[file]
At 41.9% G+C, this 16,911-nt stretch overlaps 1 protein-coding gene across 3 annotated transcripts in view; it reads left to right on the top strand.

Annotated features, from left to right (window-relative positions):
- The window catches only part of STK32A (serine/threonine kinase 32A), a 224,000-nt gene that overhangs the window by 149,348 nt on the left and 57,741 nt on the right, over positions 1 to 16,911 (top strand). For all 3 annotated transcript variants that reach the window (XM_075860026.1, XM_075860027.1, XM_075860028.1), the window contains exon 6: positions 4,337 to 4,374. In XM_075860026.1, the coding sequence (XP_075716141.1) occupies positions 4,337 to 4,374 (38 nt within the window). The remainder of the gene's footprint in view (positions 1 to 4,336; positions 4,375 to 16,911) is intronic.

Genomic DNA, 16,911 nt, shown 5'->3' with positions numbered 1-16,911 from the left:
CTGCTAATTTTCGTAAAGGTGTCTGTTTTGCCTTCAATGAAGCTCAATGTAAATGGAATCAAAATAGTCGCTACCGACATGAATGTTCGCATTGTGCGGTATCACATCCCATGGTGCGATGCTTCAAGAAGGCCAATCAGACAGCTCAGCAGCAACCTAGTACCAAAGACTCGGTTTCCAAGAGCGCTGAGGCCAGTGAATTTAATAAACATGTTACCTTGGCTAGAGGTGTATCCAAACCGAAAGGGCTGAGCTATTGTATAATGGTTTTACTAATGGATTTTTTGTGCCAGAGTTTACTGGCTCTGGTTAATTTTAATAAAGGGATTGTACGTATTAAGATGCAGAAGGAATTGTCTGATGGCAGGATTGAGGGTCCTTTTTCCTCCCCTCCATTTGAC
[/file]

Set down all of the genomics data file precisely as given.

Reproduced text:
At 41.9% G+C, this 16,911-nt stretch overlaps 1 protein-coding gene across 3 annotated transcripts in view; it reads left to right on the top strand.

Annotated features, from left to right (window-relative positions):
- The window catches only part of STK32A (serine/threonine kinase 32A), a 224,000-nt gene that overhangs the window by 149,348 nt on the left and 57,741 nt on the right, over positions 1 to 16,911 (top strand). For all 3 annotated transcript variants that reach the window (XM_075860026.1, XM_075860027.1, XM_075860028.1), the window contains exon 6: positions 4,337 to 4,374. In XM_075860026.1, the coding sequence (XP_075716141.1) occupies positions 4,337 to 4,374 (38 nt within the window). The remainder of the gene's footprint in view (positions 1 to 4,336; positions 4,375 to 16,911) is intronic.

Genomic DNA, 16,911 nt, shown 5'->3' with positions numbered 1-16,911 from the left:
CTGCTAATTTTCGTAAAGGTGTCTGTTTTGCCTTCAATGAAGCTCAATGTAAATGGAATCAAAATAGTCGCTACCGACATGAATGTTCGCATTGTGCGGTATCACATCCCATGGTGCGATGCTTCAAGAAGGCCAATCAGACAGCTCAGCAGCAACCTAGTACCAAAGACTCGGTTTCCAAGAGCGCTGAGGCCAGTGAATTTAATAAACATGTTACCTTGGCTAGAGGTGTATCCAAACCGAAAGGGCTGAGCTATTGTATAATGGTTTTACTAATGGATTTTTTGTGCCAGAGTTTACTGGCTCTGGTTAATTTTAATAAAGGGATTGTACGTATTAAGATGCAGAAGGAATTGTCTGATGGCAGGATTGAGGGTCCTTTTTCCTCCCCTCCATTTGAC